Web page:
Diabetic Wound Case Report – Mr. L.T.
Mr. L.T. is a 56-year-old self-employed male plumbing contractor who was diagnosed with diabetes in 1995. As a result of nerve damage associated with his condition, he began experiencing diabetic neuropathy to both of his feet in the form of reduced sensation. Consequently, due to prolonged periods of standing at his work wearing construction boots combined with the loss of sensation to his feet, Mr. L.T. began to develop ulcers over the toes of the right and left foot. As a result of the impaired circulation or blood flow to the lower limbs, the ulcers failed to heal with rest. Mr. L.T. elected to further limit the time he spent standing at work and changed to softer footwear. However, the ulcers on his toes continued to progress.
Mr. L.T. visited his treating physician and was instructed on a wound care protocol which included keeping the wounds cleaned and properly dressed with saline along with increased control and diligence over his blood glucose levels. Despite these interventions, the wounds at the 1st and 5th toes on the right foot and the 1st and 2nd toes on the left foot continued to increase in their size and depth.
Mr. L.T. noticed inflammation and a purulent discharge from the right first toe in 2006. Mr. L.T. underwent debridement and a sample was obtained for culture testing. As expected, it was determined that he developed a staphylococci infection in the wound. After undergoing an aggressive course of antibiotic therapy, his wound unfortunately spread to the subcutaneous tissues of the right foot. In order to control the spread of the infection, Mr. L.T. was required to have the great toe of his right foot amputated.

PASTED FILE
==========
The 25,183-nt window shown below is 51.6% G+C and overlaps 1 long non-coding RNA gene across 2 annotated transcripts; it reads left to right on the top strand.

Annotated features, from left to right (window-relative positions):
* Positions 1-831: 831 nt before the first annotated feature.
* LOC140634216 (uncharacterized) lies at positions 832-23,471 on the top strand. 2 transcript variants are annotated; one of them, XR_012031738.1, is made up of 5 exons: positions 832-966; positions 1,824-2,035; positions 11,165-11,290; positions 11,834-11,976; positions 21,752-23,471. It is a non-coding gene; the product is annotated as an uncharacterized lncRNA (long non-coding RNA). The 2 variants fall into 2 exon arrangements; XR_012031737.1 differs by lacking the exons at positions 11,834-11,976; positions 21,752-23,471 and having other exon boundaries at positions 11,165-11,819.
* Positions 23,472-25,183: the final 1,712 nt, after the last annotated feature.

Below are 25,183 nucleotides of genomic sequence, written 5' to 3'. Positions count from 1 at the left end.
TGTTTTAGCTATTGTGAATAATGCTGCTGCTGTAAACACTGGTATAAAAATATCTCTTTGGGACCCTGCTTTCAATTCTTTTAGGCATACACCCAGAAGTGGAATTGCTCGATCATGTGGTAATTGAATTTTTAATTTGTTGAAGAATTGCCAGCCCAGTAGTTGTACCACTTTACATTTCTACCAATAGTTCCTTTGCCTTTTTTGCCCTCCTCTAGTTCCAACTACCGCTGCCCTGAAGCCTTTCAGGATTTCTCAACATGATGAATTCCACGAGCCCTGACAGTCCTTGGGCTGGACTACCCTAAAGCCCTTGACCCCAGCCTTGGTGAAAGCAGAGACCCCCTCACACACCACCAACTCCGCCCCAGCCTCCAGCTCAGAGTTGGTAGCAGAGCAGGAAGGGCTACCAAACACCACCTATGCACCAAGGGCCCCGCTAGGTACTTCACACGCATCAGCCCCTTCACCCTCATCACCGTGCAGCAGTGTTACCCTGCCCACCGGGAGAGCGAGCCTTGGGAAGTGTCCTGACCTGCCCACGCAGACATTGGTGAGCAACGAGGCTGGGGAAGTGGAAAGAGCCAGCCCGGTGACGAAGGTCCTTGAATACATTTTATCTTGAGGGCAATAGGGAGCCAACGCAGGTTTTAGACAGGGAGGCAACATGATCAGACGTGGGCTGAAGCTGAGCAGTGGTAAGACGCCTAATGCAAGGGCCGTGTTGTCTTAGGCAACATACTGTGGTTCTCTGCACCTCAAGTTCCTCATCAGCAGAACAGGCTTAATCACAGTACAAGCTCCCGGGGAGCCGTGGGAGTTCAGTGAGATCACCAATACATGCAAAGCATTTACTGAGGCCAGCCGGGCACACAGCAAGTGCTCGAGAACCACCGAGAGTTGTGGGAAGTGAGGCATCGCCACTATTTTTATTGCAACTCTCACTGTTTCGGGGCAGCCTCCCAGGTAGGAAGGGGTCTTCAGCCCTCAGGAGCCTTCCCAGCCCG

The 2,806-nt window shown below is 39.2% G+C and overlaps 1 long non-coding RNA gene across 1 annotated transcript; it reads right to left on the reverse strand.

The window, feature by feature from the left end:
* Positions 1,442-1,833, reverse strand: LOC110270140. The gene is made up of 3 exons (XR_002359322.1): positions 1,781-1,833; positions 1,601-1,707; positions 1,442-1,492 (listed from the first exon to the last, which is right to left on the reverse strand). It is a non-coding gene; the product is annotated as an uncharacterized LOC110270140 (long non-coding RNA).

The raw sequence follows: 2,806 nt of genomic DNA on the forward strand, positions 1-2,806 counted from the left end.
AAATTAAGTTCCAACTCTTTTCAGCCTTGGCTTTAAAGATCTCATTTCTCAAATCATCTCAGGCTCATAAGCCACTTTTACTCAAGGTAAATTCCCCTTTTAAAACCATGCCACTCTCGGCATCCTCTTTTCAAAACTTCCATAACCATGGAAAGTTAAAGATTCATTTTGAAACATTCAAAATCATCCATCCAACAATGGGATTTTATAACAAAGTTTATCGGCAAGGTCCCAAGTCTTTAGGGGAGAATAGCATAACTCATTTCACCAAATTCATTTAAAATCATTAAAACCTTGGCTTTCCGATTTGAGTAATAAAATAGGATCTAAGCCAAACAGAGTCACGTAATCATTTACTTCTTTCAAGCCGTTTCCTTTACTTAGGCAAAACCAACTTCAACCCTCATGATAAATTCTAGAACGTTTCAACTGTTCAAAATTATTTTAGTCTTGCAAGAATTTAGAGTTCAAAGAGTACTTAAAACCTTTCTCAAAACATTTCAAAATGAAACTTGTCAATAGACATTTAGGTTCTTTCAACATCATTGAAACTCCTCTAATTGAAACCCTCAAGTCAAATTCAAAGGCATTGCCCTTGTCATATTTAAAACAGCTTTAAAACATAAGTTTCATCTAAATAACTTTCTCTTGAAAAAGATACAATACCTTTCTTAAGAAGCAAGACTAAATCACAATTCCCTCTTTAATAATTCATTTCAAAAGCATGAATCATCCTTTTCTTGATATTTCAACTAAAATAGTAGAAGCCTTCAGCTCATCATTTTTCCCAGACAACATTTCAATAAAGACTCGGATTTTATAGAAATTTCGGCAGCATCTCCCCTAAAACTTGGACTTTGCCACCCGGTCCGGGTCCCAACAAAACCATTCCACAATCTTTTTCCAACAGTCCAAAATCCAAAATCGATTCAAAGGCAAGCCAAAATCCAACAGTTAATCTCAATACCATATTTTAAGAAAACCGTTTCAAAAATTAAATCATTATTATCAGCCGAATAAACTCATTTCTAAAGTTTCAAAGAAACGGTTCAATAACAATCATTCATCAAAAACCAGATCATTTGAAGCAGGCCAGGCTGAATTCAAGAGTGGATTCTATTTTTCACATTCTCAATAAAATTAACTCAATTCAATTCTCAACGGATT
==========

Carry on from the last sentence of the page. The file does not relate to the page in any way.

After a prolonged period of time off work, Mr. L.T. resumed attending to plumbing projects. The remaining wounds appeared to have stabilized, however, limited healing was demonstrated over that time. Due to increasing demands in his work during the summer months of 2007 in conjunction with poorer control over his blood sugar levels, Mr. L.T. experienced a progressive worsening in the condition of his existing wounds. Furthermore, additional wounds were developing at new sites along the right foot. His treating physician advised that additional amputations were imminent in his current condition.
Mr. L.T. was in a precarious position as a self-employed plumber with no opportunities for modified or reduced work duties. He began inquiring into alternative solutions to manage and heal his wounds. He became aware of Pneumatic Compression Devices or PCDs. These devices are externally powered sleeves or cuffs that are wrapped around the distal lower extremity and essentially mimic the vascular system for those with impaired circulation. In essence, PCDs have been shown to effectively deliver oxygen-rich blood to the lower extremities and accelerate the healing of chronic diabetic wounds. However, for Mr. L.T., the prolonged periods of immobility during treatment periods with PCDs was not a viable solution.
Subsequently, in 2008 Mr. L.T. was informed of Mobile Compression Devices or MCDs. MCDs serve the same function as PCDs but exist in a more compact and portable system. After evaluating different MCDs, the Venowave device was particularly appealing for Mr. L.T. The Venowave was powered by two AA batteries allowing for up to 16 hours of continuous operation and was enclosed in a very simple and compact design. In comparison to other MCDs, the Venowave would not intrude with his ability to resume working.